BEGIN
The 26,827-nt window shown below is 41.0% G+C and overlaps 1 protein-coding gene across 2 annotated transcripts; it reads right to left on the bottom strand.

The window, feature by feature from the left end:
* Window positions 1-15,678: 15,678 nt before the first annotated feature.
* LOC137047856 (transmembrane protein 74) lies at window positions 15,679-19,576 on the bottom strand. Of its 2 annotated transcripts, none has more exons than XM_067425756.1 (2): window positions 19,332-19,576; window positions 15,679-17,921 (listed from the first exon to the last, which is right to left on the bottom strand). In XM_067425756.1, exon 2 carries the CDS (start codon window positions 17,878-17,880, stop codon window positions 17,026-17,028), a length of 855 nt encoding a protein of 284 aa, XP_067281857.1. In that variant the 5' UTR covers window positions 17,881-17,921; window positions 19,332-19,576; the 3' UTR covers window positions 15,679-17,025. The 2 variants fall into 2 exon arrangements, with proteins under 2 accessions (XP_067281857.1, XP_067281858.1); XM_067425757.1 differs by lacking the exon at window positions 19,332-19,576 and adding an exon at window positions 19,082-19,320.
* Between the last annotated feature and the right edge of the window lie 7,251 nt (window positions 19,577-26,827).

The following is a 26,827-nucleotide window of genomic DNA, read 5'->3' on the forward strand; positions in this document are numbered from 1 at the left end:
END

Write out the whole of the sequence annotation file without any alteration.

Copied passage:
The 26,827-nt window shown below is 41.0% G+C and overlaps 1 protein-coding gene across 2 annotated transcripts; it reads right to left on the bottom strand.

The window, feature by feature from the left end:
* Window positions 1-15,678: 15,678 nt before the first annotated feature.
* LOC137047856 (transmembrane protein 74) lies at window positions 15,679-19,576 on the bottom strand. Of its 2 annotated transcripts, none has more exons than XM_067425756.1 (2): window positions 19,332-19,576; window positions 15,679-17,921 (listed from the first exon to the last, which is right to left on the bottom strand). In XM_067425756.1, exon 2 carries the CDS (start codon window positions 17,878-17,880, stop codon window positions 17,026-17,028), a length of 855 nt encoding a protein of 284 aa, XP_067281857.1. In that variant the 5' UTR covers window positions 17,881-17,921; window positions 19,332-19,576; the 3' UTR covers window positions 15,679-17,025. The 2 variants fall into 2 exon arrangements, with proteins under 2 accessions (XP_067281857.1, XP_067281858.1); XM_067425757.1 differs by lacking the exon at window positions 19,332-19,576 and adding an exon at window positions 19,082-19,320.
* Between the last annotated feature and the right edge of the window lie 7,251 nt (window positions 19,577-26,827).

The following is a 26,827-nucleotide window of genomic DNA, read 5'->3' on the forward strand; positions in this document are numbered from 1 at the left end: